> >
            > > To Unsubscribe, send a blank message to:
            extremeprogramming-unsubscribe@...
            > >
            > > ad-free courtesy of objectmentor.com
            > > Yahoo! Groups Links
            > >
            > >
            > >
            > >
            > >
            > >
            > >
            >




            [Non-text portions of this message have been removed]
          • Keith Ray
            If you can make money with low risk, why wouldn t you? Marketing. Marketing would rather put 4 major new features on the retail box and associated
            Message 5 of 11 , Mar 3 8:25 AM
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              If you can make money with low risk, why wouldn't you? Marketing.

              Marketing would rather put "4 major new features" on the retail box
              and associated advertising rather than "40 usability improvements".

              Though perhaps the best deal for the USER would actually be "3 major
              new features and 10 usability improvements" or even "2 major new
              features and 20 usability improvements". But the best deal for the
              SELLER would be whatever seems easier to sell.

              However, the sum total of of a lot of "small" improvements is the real
              difference between an iPod and the various mp3 players that preceded
              it.

              Video was a major feature added to the fourth generation iPod, but it
              was not valuable enough / too risky for the first or second generation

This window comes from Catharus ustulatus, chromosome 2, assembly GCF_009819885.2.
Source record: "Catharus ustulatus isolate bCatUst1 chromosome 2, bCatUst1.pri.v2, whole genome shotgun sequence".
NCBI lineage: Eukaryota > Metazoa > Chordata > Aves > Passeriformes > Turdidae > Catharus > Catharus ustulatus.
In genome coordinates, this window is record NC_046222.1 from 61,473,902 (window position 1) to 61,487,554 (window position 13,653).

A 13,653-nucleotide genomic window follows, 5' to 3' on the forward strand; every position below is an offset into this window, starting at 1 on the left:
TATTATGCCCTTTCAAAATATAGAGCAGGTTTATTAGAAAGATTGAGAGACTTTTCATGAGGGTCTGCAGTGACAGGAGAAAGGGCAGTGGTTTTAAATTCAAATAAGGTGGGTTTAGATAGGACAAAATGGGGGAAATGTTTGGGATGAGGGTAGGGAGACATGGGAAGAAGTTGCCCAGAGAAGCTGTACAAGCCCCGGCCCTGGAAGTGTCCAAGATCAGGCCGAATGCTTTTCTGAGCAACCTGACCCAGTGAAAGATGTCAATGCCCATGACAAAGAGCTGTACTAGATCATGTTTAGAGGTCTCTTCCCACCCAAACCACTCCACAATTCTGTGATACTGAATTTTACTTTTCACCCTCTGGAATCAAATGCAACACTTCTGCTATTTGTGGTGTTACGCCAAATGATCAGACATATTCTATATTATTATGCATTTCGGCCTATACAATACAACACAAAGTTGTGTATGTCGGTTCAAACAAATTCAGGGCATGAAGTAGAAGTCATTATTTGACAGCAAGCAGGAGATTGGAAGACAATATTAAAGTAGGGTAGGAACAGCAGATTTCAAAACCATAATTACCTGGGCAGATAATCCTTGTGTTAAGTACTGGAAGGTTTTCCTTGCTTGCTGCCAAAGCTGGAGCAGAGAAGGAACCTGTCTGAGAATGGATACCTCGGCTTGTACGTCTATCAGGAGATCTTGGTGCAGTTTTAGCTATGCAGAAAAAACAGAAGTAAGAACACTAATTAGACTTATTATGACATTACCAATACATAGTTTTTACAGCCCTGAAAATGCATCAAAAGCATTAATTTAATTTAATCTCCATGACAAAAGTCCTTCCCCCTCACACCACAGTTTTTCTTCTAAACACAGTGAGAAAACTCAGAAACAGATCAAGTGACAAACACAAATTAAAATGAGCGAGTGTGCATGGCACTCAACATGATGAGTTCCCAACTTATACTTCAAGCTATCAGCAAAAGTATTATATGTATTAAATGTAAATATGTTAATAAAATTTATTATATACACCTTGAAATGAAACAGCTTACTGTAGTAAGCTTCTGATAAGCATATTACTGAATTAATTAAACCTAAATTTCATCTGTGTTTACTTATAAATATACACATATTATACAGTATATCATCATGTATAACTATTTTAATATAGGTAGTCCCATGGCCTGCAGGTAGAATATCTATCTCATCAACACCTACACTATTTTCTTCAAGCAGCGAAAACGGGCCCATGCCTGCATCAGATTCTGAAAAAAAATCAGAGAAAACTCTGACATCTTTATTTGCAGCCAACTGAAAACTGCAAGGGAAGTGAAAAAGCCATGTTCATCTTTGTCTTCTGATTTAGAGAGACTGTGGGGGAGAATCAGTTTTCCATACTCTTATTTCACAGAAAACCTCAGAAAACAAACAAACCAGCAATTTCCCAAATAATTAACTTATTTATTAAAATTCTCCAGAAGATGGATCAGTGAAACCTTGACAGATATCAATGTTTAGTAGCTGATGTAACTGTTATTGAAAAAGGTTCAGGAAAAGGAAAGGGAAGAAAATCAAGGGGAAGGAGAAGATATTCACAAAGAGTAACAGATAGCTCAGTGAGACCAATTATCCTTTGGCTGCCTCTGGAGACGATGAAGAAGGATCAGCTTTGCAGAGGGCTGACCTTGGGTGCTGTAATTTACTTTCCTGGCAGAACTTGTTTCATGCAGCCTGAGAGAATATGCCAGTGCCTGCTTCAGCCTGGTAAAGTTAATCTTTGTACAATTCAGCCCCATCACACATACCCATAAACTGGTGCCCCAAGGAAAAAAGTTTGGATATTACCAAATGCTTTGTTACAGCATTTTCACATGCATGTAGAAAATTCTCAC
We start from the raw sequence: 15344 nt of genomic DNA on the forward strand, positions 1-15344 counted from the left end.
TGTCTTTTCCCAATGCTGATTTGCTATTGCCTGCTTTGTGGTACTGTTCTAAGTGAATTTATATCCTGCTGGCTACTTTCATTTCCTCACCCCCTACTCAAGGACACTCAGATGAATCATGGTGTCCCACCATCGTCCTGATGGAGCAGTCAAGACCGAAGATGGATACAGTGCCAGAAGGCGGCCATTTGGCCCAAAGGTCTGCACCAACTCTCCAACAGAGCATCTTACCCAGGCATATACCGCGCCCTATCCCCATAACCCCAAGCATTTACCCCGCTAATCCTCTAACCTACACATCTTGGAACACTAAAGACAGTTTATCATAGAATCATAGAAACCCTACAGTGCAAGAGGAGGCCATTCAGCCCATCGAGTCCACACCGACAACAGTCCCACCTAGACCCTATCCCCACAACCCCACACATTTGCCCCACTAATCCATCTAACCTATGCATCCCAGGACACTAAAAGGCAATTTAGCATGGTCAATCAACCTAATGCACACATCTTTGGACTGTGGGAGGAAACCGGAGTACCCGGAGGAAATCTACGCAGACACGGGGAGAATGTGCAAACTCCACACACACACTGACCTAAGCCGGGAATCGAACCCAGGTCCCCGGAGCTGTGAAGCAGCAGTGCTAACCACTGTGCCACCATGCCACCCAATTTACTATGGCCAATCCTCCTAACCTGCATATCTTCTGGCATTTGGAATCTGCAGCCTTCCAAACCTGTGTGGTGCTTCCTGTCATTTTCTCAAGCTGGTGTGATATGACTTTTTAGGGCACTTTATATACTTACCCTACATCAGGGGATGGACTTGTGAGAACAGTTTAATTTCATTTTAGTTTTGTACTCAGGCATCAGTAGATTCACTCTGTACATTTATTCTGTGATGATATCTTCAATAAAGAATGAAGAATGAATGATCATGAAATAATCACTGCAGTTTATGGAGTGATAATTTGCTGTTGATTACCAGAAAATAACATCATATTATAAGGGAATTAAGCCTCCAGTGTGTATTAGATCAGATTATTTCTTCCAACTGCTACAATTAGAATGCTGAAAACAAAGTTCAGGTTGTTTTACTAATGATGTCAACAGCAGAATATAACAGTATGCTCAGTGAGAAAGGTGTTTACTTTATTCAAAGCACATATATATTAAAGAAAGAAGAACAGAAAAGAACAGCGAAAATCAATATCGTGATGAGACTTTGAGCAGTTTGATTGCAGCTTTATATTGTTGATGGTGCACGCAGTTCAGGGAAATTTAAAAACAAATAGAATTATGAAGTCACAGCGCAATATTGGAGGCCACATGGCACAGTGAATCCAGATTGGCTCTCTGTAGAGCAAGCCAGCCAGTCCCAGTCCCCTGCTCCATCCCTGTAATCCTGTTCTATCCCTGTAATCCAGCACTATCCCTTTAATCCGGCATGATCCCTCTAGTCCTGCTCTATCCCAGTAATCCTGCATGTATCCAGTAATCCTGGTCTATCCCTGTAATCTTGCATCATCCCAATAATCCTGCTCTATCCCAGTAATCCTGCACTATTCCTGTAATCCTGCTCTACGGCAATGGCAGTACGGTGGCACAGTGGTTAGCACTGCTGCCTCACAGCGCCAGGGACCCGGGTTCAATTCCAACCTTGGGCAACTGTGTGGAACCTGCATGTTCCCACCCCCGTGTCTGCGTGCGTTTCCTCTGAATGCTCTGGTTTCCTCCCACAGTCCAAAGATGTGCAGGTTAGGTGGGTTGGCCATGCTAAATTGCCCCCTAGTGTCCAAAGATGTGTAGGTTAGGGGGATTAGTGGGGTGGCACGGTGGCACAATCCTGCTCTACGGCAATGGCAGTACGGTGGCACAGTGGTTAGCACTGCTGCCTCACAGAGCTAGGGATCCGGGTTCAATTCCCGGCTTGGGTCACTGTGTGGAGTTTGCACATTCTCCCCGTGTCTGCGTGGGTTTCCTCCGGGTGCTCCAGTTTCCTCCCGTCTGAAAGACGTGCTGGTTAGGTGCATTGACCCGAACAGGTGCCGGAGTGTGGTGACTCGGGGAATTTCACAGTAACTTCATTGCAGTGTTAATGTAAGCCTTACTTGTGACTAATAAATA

iPods.

              --

              C. Keith Ray
              <http://homepage.mac.com/keithray/blog/index.html>
              <http://homepage.mac.com/keithray/xpminifaq.html>
              <http://homepage.mac.com/keithray/resume2.html>
            • kouretasgoat
              I guess the html didn t come along as it appeared in the post preview. Here s a text-only version: R Discard | Spike I ---------------------- S
              Message 6 of 11 , Mar 3 11:11 AM
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                I guess the html didn't come along as it appeared in the post preview.
                Here's a text-only version:

                R Discard | Spike
                I ----------------------
                S Backlog | Iterate
                K V A L U E

                or verbosely:

                High Risk, Low Value: Discard (or avoid, at least postpone)
                Low Risk, Low Value: Backlog
                High Risk, High Value: Spike (make a simplistic prototype to test
                feasability. probably sooner, rather than later)
                Low Risk, High Value: Iterate (wouldn't it be nice if every feature